It was 7 a.m. on Sunday morning. The house was quiet.
High-heeled shoes moved across the tile floor.
Eggshells split open on a metal bowl.
Eggshells were thrust against the bowl much harder than they needed to be.
Swish slosh swish.
Eggs sloshed around the bowl as a wooden spoon attempted to break the yolks.
Egg droppings flew out of the bowl and landed on the counter; they were sloshed around too much.
A low-pitched growl projected from a frustrated woman’s throat.
Clang clang clang.
The spoon hit the metal bowl.
More heals entered the kitchen.
Sighs of frustration from a younger woman.
A cabinet door opened.
The cabinet door closed.
Tea leaves fall into the infuser.
Hot tea trickles into a mug.
Loafers enter the kitchen.
An empty stomach longs for sustenance.
Tim disregarded his mother’s actions and grabbed a bowl of cereal.
“Tim! Don’t you see I’m making breakfast?” Her face scrunched up to match her accusatory tone.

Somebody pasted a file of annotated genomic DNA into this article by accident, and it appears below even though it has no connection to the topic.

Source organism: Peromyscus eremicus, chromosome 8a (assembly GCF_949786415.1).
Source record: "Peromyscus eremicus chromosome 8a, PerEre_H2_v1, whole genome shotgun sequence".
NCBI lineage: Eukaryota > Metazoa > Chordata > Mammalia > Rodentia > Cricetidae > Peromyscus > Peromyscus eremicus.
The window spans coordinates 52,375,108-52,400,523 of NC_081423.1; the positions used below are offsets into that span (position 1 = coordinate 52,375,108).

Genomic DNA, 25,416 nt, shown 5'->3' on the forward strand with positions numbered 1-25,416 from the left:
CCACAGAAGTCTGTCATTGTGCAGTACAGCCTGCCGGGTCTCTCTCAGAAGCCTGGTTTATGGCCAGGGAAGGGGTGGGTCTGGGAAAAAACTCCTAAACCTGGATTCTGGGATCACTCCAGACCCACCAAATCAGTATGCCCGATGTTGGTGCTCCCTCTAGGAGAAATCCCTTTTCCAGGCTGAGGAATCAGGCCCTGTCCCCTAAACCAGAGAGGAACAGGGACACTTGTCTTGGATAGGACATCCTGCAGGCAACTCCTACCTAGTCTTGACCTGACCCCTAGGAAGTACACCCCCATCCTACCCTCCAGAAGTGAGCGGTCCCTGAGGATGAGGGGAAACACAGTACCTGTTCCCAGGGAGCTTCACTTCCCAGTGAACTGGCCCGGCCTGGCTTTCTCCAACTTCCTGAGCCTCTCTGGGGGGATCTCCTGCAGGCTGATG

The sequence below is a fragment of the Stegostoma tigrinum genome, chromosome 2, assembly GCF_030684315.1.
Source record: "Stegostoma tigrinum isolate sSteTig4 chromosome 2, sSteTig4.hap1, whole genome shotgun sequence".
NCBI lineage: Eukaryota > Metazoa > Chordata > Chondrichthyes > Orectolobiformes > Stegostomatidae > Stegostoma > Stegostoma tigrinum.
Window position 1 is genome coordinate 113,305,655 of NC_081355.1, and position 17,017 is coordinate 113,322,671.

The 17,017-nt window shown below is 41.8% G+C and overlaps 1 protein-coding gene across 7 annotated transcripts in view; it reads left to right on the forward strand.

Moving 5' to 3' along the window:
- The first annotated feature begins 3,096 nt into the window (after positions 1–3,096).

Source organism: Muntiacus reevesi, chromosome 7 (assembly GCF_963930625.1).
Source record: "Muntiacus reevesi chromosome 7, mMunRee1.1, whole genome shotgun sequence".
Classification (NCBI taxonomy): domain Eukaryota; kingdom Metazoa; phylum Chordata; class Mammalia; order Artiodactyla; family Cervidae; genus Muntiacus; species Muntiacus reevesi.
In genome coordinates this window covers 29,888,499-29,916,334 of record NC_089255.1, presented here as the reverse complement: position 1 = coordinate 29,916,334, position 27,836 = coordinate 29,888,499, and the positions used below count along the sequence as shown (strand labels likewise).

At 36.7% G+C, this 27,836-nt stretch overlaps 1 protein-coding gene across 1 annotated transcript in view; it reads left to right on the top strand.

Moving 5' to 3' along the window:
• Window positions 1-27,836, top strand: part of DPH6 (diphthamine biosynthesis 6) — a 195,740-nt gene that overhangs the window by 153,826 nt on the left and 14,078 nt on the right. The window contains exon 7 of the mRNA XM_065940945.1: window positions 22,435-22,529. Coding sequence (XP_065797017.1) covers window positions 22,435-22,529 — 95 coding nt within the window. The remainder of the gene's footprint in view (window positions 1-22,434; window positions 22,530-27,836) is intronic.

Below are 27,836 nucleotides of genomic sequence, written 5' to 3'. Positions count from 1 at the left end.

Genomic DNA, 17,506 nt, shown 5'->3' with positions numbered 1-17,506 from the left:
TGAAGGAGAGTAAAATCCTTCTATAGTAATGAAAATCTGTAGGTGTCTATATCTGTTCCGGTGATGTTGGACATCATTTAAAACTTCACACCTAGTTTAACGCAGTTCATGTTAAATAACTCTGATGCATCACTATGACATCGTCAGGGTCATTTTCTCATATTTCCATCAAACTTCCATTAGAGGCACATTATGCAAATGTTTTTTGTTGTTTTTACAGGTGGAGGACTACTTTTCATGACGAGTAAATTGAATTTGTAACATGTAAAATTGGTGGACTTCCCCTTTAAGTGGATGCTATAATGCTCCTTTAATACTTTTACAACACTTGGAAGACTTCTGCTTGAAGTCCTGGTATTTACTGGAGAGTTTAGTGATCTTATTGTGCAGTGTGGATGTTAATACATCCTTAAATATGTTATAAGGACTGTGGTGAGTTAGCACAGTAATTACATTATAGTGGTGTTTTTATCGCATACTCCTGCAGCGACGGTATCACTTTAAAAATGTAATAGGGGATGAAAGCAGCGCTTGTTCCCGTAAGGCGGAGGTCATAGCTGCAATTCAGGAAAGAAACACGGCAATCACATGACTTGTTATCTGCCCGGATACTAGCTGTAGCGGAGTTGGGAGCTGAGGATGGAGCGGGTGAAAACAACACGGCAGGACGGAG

His face was just as clueless as it always was. “But I’m hungry now, mommy.”
“Fine! Is your father up yet?”
“I think he’s in the shower.”
Eggs hit a hot frying pan.
Scrape scrape scrape.
A metal spatula stabbed a cast iron pan.
An even louder growl escaped the woman’s throat.
“Be back later,” John said, walking toward the front door.
“WAIT! I just finished breakfast! Where are you going anyway?”
“But, it’s Sunday, dear.” Mary rubbed her temple. She could tell it was going to be that kind of day.
John sighed. “Fine.” Reluctantly, he walked in the kitchen, grabbed a plate, and sat at the table with everyone else. It was only 7:10.
Quite a few diners were frustrated.